The "Furlough Bill"
April 23, 2010
Many have been asking about what is informally known as the “Furlough Bill” and its implications for Western. First, please understand that this bill has not yet become law. That requires the Governor`s signature; we understand that conversations concerning provisions of the legislation remain active in the Capitol; and the final version, (we are told it will be signed on April 27th), could be significantly shaped by implementing direction from OFM. So, uncertainty remains.
Human Resources has created a web page explaining the nuances of the bill as we currently understand them. On that page, you will also find a “Frequently Asked Questions” page and a forum where you can ask additional questions.
Once there is clarity, we likely will be required to develop a plan and may be required to do so in short order. This plan must engage our shared best thinking. So, discussion needs to begin even as the current lack of clarity continues.
In broad outline, we can expect the plan to require savings of $1,172,000. These savings are to come from reduced personnel expenses. And, these savings are on top of the $3,073,000 base budget reduction that the legislature recently added to the $9,500,000 our campus has already made to the operating budget for the 2010-11 fiscal year.
Furloughs are but one example of the type of “reduced personnel expenses” that the bill provides for (but does not require). The other significant option would be further layoffs, keeping vacant positions vacant, and reductions in FTE beyond those necessary to meet the $3,073,000 base budget reduction target. The possibilities for such further reductions would come from the list under consideration for that base budget reduction that were presented here. There may also be some interest – several have asked me about this – in individuals voluntarily seeking a temporary reduction in the FTE associated with their position.
The target we must meet is reduced significantly in two ways. Agencies may “claim credit” for certain reductions in payroll expenses previously and voluntarily taken. A prime example used in legislative discussion of this provision was the step taken by Western faculty to suspend a previously negotiated contractual commitment to provide $213,000 in merit pay. The faculty voluntarily took this temporary suspension in compensation in order to allow additional class sections and to protect employment for adjuncts. There is, in addition, about $400,000 in one-time savings related to complexities in the way the 2010-11 budget ended up that we could also use. These two items, taken together, cut in half the target we will need to meet.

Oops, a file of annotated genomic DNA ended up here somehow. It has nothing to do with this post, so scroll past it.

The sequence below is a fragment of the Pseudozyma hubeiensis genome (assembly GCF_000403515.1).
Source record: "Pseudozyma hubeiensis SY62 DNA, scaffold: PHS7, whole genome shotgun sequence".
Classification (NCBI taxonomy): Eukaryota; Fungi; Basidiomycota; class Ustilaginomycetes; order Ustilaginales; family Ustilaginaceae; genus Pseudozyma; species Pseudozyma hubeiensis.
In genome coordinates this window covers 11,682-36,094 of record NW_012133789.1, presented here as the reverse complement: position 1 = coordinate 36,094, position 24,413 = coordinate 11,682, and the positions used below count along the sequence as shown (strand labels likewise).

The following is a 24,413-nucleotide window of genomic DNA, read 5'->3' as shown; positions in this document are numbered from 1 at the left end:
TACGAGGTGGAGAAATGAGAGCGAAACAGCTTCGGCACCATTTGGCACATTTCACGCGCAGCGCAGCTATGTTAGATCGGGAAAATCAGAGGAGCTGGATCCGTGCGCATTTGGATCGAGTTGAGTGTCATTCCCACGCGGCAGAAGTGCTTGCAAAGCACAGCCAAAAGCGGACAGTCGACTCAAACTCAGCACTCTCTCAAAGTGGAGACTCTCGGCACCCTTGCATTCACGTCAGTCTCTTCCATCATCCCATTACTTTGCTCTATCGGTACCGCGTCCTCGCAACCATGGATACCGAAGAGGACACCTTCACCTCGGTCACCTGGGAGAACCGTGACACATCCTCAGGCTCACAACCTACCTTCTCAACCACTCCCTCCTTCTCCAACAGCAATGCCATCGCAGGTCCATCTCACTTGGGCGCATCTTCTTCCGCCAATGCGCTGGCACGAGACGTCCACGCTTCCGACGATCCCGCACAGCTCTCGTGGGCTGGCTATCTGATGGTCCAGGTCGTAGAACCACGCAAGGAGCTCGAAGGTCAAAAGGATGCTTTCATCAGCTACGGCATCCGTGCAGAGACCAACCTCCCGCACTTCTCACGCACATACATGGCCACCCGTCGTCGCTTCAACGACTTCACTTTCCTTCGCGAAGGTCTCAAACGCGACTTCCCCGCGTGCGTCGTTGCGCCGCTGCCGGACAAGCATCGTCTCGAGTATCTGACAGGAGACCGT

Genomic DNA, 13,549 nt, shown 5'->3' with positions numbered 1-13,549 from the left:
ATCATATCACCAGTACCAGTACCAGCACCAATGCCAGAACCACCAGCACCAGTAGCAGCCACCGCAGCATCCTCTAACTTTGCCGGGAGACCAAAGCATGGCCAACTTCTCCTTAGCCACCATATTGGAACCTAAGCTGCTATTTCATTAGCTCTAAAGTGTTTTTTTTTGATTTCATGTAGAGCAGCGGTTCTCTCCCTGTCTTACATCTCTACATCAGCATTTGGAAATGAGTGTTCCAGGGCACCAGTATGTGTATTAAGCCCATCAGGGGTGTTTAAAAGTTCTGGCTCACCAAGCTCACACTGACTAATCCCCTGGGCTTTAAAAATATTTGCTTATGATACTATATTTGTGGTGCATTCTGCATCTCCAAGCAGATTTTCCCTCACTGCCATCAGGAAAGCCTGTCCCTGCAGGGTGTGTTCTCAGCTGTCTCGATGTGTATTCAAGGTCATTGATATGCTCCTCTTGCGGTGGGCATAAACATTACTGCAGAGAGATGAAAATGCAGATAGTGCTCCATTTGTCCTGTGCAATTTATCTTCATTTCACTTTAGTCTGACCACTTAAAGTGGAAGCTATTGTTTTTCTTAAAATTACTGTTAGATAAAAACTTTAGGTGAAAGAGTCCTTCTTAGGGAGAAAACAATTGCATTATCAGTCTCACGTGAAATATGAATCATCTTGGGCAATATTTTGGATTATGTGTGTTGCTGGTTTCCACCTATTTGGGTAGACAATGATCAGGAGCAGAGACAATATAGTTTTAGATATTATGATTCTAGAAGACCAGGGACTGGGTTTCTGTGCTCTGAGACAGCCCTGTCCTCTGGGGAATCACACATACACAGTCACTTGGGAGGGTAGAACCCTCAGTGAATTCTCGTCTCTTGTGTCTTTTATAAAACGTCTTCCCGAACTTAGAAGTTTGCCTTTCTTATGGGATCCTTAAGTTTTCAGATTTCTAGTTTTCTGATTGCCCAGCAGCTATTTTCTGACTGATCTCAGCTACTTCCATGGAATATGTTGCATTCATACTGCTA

When it comes to furloughs, there are many complexities to consider, important among these being the effects upon the educational commitments of Western. Any furlough days would likely best be scheduled between sessions (September, December, January, March). And, because of the complexities that derive from ways in which positions and differences in funding sources relate, we would likely need to consider simply closing the university for the one or more days that would involve furloughs. This would, then, require that those not subject to furloughs use vacation. Certain of our colleagues would be exempt by legislation (e.g., public safety, those directly involved in instruction).
Any plan has serious consequences, be it furloughs, further layoffs, or some combination. Considering furloughs, there are serious consequences for incomes that individuals and families depend upon. As pernicious are the consequences for our community of an approach that requires unequal sacrifices.
Absolutely no decisions have been reached. I am writing at this time and even as there is not complete certainty as to what we will face in order to encourage your best thinking about these subjects. We are likely to need to provide Olympia with a plan by mid-May.
For our represented colleagues, we look forward to collaborating with your union leadership in refining and then evaluating the options available. They need your best guidance and will be seeking it from you. Professional staff should engage with leaders of the Professional Staff Organization. These leaders – PSO, unions, governance – will figure importantly in the development of our plan.
I am sure you have many questions about the nuances. I certainly do. Do check out the HR web page and help focus and refine it by submitting questions.
Thank you in advance for helping us thoughtfully address this very serious matter.